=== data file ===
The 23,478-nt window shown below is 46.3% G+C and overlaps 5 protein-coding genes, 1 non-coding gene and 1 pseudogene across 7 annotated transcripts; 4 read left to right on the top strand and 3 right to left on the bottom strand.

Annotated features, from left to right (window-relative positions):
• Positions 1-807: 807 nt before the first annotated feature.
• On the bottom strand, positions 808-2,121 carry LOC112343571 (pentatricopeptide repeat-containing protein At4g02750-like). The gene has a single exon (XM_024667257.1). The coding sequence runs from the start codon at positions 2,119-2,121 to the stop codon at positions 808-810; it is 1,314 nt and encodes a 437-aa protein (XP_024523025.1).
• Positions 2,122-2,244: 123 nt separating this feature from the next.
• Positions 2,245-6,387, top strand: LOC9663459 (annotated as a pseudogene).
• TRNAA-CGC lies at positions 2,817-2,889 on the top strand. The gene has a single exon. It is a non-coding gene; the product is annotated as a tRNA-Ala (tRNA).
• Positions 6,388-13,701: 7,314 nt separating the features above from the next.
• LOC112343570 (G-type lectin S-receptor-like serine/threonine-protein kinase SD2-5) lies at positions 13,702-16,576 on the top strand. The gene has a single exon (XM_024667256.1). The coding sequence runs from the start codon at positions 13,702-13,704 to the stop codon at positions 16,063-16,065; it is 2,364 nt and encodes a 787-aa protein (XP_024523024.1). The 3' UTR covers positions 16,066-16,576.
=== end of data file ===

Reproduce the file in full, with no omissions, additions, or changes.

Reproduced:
The 23,478-nt window shown below is 46.3% G+C and overlaps 5 protein-coding genes, 1 non-coding gene and 1 pseudogene across 7 annotated transcripts; 4 read left to right on the top strand and 3 right to left on the bottom strand.

Annotated features, from left to right (window-relative positions):
• Positions 1-807: 807 nt before the first annotated feature.
• On the bottom strand, positions 808-2,121 carry LOC112343571 (pentatricopeptide repeat-containing protein At4g02750-like). The gene has a single exon (XM_024667257.1). The coding sequence runs from the start codon at positions 2,119-2,121 to the stop codon at positions 808-810; it is 1,314 nt and encodes a 437-aa protein (XP_024523025.1).
• Positions 2,122-2,244: 123 nt separating this feature from the next.
• Positions 2,245-6,387, top strand: LOC9663459 (annotated as a pseudogene).
• TRNAA-CGC lies at positions 2,817-2,889 on the top strand. The gene has a single exon. It is a non-coding gene; the product is annotated as a tRNA-Ala (tRNA).
• Positions 6,388-13,701: 7,314 nt separating the features above from the next.
• LOC112343570 (G-type lectin S-receptor-like serine/threonine-protein kinase SD2-5) lies at positions 13,702-16,576 on the top strand. The gene has a single exon (XM_024667256.1). The coding sequence runs from the start codon at positions 13,702-13,704 to the stop codon at positions 16,063-16,065; it is 2,364 nt and encodes a 787-aa protein (XP_024523024.1). The 3' UTR covers positions 16,066-16,576.